The bodies on the gears of the culture industry

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Elizabeth Sandifer

Elizabeth Sandifer created Eruditorum Press. She’s not really sure why she did that, and she apologizes for the inconvenience. She currently writes Last War in Albion, a history of the magical war between Alan Moore and Grant Morrison. She used to write TARDIS Eruditorum, a history of Britain told through the lens of a ropey sci-fi series. She also wrote Neoreaction a Basilisk, writes comics these days, and has ADHD so will probably just randomly write some other shit sooner or later. Support Elizabeth on Patreon.


  1. Lo-Fi Explosion
    October 30, 2014 @ 12:47 am

    I just finished your Wonder Woman book, and your Wonder Woman review brings up an issue with it: since the foundation of the Justice League, her most prominent role in popular culture has usually been as a member of the JLA and Super Friends. Certainly JLA has always outsold Wonder Woman. But these texts are almost absent from your otherwise excellent look at the character, despite them being almost certainly the defining texts for the majority of readers. Why did you choose to not put a focus on them?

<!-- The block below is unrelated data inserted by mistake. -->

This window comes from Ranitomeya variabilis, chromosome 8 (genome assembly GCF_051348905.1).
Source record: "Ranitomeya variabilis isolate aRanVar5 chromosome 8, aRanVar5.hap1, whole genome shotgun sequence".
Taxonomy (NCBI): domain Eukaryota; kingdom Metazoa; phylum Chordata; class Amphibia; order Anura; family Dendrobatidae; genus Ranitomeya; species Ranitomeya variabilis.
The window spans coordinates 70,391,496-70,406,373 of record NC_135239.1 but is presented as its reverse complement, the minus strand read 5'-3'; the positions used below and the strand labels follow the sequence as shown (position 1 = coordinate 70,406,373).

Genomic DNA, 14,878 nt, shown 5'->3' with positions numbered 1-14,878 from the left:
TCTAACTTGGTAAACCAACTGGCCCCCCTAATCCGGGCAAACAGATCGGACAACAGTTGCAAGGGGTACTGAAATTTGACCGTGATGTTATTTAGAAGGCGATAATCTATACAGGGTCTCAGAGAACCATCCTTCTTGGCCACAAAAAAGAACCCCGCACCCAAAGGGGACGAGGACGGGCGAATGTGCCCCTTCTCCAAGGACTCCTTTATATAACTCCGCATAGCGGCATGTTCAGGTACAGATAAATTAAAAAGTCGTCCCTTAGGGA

2. brownstudy
    October 30, 2014 @ 6:55 am

    Relatedly — Dwight Garner's NYT's review of Jill Lapore's Wonder Woman book:


  3. FrF
    October 30, 2014 @ 12:53 pm

    brownstudy: Here's another review of Jill Lepore's book

    Philip: I'm happy that you again mention "Uber" because I've been thinking a lot about the series. Recently, I read all of its issues within a couple of days so at least as a page-turner it is a success. Mr. Gillen seems to have his heart in the right place and his afterwords are always compelling, especially when he's writing about his own doubts in regards to the project. I never thought that he and his collaborators are engaging in nefarious propaganda but still the book's lovingly depicted "body horrors", not to forget Avatar Press' marketing (the variant covers), leave me puzzled whether the enterprise is not very misguided, frivolous, and exploitive. Do those dismemberments and flying intestines really have any "enlightening" value or are they not genre accoutrements which lead to emotional blunting and not sensitization? It's also funny that "Uber" so far only got coy at one occasion, when two German "battleships" were having sex and shadows had to be strategically employed. Issues 13 and 18 are great because they use more refined narrative strategies — I immediately felt excited and some faith in "Uber's" humanistic potential was restored.


  4. Jenda
    October 31, 2014 @ 3:54 am

    Uber is the only Gillen book I just can't get into whatsoever.


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